### Units

Before getting into the microscopic basis of temperature, a short digression on units which maybe won't be so short

The product of pressure times ~~temperature~~ volume has units of energy. Pressure is force per unit area and work, which has units of energy is defined as force times distance. It is easy to show that if, for example, pressure is held constant then the amount of work that is done in an expansion is P_{ext} (V_{final} - V_{intiial})where the volume changes from V_{initial} to V_{final}

The ideal gas law states that PV = n R T where n is the number of moles R is the gas constant and T the temperature. We have already discussed how at zero pressure (or volume) the temperature of the ideal gas would be zero, and how, since negative pressure and volume are not, (That's not possible), the zero is absolute. We have also mentioned how the International Temperature Scale is defined by absolute zero and the triple point of water and a bit about how a triple point uniquely defines a single temperature and pressure. This, by the way is an answer to the problem of how to define units for those on other planets.

n is a measure of the number of molecules in the gas. It is the number of molecules divided by Avogado's number. What is Avogadro's number, NA, somebunny in the last row asks. Well it's a number, 6.02 x 10

^{23}but more importantly it's the chemist's bridge between the lab and the molecular scale. Chemical reactions occur between individual molecules. It's pretty hard to count molecules, especially if they are moving about in a gas or a liquid.

If we know the atomic mass of a molecule, then Avogadro's number of them 6.02 x 10

^{23}, weighs the numerical value in grams. Why grams, because when the idea first came up, everybunny was using the cgs (centimeter/gram/second) system of units, not mks (meter/kilogram/second) and not SI which is based in mks. Also, because lab balances tend not to weigh more than a few hundred grams.

Slipped one by you there. How do we get atomic mass. Well, we define the mass of carbon-12, (a carbon atom with 6 protons and 6 neutrons and 6 electrons) as 12 atomic mass units, known today as Dalton (Da). This is a definition. It is then possible to find the relative masses of all the other atoms relative to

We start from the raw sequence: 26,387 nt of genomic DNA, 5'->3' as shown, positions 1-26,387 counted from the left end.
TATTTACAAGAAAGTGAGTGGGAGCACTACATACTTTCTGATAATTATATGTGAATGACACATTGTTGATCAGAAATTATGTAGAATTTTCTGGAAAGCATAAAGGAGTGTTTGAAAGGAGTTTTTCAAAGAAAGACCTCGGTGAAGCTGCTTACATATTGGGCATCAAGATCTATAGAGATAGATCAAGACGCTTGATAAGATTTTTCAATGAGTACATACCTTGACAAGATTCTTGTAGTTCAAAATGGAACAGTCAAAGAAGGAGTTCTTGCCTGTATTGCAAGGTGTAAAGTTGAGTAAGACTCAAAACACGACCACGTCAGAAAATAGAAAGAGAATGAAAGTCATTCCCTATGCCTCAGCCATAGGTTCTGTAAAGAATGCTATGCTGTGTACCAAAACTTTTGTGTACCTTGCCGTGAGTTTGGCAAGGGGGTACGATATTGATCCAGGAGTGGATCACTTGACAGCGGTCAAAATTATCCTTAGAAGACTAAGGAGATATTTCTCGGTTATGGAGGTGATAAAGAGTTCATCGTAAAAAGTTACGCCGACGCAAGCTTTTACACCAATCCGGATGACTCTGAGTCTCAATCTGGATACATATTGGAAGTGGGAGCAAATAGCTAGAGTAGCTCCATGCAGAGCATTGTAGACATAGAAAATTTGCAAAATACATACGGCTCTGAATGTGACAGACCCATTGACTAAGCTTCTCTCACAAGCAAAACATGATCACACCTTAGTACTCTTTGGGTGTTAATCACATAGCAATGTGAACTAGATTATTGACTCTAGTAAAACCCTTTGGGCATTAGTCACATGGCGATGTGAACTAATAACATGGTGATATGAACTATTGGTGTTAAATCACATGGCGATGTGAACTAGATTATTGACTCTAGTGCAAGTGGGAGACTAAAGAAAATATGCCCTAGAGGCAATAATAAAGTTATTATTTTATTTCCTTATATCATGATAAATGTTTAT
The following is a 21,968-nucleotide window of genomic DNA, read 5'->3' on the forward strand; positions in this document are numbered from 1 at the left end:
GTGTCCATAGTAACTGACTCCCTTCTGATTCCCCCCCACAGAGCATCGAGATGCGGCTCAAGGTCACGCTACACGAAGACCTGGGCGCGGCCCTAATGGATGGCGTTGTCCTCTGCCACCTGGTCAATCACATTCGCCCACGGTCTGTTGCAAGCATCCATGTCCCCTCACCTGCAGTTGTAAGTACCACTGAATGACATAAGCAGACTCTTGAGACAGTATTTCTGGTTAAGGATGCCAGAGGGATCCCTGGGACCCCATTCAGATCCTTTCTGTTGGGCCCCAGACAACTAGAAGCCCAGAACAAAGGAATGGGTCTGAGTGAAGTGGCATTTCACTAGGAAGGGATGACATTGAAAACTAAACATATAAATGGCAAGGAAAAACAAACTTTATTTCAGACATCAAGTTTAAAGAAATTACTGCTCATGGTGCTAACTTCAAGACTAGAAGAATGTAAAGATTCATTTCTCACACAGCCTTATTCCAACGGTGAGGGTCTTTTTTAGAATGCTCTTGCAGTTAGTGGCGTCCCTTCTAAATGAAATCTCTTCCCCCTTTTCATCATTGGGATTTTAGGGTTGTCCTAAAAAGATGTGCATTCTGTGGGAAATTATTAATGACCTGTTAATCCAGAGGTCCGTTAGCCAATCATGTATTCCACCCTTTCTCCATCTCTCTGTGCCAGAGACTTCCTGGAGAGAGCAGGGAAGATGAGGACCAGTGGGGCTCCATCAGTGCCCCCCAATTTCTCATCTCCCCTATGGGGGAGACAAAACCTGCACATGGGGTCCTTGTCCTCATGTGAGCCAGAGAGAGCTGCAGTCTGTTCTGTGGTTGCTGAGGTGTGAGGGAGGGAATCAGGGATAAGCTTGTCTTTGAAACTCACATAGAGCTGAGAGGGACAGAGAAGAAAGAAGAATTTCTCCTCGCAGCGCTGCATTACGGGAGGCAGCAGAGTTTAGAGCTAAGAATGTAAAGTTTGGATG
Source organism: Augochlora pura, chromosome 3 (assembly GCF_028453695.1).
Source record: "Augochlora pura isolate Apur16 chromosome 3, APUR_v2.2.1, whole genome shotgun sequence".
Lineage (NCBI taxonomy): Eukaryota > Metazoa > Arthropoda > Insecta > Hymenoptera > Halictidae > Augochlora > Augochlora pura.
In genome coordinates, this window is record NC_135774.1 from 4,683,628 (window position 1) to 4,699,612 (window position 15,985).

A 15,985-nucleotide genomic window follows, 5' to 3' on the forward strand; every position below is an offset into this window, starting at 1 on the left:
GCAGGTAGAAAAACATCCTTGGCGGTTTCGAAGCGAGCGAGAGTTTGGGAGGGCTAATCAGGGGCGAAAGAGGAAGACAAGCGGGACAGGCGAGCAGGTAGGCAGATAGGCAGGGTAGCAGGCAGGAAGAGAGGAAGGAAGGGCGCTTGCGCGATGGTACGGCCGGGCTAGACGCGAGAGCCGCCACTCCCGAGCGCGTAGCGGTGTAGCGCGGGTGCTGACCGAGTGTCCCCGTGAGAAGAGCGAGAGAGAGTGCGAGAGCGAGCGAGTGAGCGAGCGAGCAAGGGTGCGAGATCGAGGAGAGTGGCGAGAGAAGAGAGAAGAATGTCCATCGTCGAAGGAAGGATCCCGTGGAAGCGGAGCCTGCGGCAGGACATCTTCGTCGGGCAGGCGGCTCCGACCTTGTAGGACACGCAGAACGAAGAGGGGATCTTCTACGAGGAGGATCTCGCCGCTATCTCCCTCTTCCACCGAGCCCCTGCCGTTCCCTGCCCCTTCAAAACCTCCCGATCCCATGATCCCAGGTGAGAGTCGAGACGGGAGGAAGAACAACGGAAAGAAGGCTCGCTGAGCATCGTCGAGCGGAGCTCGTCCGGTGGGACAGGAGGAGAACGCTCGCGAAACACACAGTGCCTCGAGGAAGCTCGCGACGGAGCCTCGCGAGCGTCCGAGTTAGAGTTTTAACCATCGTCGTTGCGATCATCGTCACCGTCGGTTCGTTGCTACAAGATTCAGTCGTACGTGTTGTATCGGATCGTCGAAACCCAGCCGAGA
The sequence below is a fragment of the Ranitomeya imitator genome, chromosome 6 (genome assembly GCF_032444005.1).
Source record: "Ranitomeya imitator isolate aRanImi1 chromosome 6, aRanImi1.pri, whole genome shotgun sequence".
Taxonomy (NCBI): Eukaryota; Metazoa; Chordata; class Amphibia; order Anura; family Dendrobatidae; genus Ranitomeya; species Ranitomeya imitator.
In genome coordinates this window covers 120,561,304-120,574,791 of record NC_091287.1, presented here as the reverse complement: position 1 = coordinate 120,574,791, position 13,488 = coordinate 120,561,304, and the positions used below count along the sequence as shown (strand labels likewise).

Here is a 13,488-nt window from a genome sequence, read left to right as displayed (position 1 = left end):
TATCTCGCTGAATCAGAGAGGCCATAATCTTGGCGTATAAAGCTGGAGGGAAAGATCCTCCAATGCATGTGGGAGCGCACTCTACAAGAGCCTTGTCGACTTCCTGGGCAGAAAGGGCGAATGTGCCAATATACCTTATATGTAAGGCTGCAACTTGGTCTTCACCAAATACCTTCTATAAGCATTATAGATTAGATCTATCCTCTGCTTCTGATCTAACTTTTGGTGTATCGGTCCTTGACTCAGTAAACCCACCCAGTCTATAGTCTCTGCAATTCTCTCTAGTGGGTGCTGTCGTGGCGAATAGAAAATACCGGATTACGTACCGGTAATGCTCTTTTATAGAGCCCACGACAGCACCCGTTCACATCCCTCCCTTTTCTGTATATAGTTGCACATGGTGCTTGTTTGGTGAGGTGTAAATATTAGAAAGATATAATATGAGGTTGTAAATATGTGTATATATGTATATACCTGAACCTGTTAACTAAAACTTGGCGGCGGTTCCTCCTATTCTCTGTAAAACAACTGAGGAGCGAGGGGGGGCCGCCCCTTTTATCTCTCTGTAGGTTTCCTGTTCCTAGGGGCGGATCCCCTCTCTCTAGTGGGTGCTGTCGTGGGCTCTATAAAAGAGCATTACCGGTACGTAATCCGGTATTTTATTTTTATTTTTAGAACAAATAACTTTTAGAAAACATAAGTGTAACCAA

^{12}C. There is something of a history of how carbon-12 was chosen as the basis of the atomic mass scale. Wasn't always so and it was a bit of cats and dogs or chemists and physicists.

Avogadro's number of

^{12}C atoms then weighs precisely 12.000000 grams. The uncertainty is the uncertainty in Avogadro's number, which is the fundamental constant of most uncertainty. The hunt for the next decimal places is exciting, even if scientists are easily excited if for no other reason that it will turn the kilogram into something other than a lump of platinum iridium sitting in vault in Paris enabling better communication to other planets.

Which brings us back to the ideal gas law and in particular RT. Since PV/n has units of energy, then the units of RT must be energy per mole. If the units of energy are Joules and the units of temperature are Kelvin, then the gas constant has units of J/K. (

**added**: the inportance of this is to establish a connection between temperature and energy. The exact relationship awaits)

What remains is to establish the connection on the molecular level. That's dangerous, because it requires statistical mechanics a well known deadly science

## 8 comments:

According to a Politico story, Mark Stein got the big ass-boot from his a programmer. Poor Mark has sued. One of the reasons he gave the judge was that cancellation unfairly deprived his employees of health insurance. No sense of irony I guess.

Go Mike!

Silly me. It was Salon not Politico.

Eli goes high and the Bunnies drag him back into the muck. Ah, such is life

My first year chem prof was excellent, but I would have gladly taken Eli in her stead.

It's the low partial pressure of O₂ at altitude, Eli...

Typo?

"The product of pressure times temperature has units of energy"

Pressure times *volume* has units of energy.

Brain spasm. Tanks

My subject, astronomy, might be classified as "practically everything in which gravity is more than just 9.8 m s^-2 pointing straight down" (though geophysics also enjoys a rich relationship with gravity).

That being the case, I noticed your statement that Avacado's number (or whatever) was the fundamental constant of "most uncertainty", since big-G Newton's constant is, by precision, very fuzzy indeed. Don't take offense -- there's nothing wrong with a bunny being fuzzy, but a constant should be sharper.

Post a Comment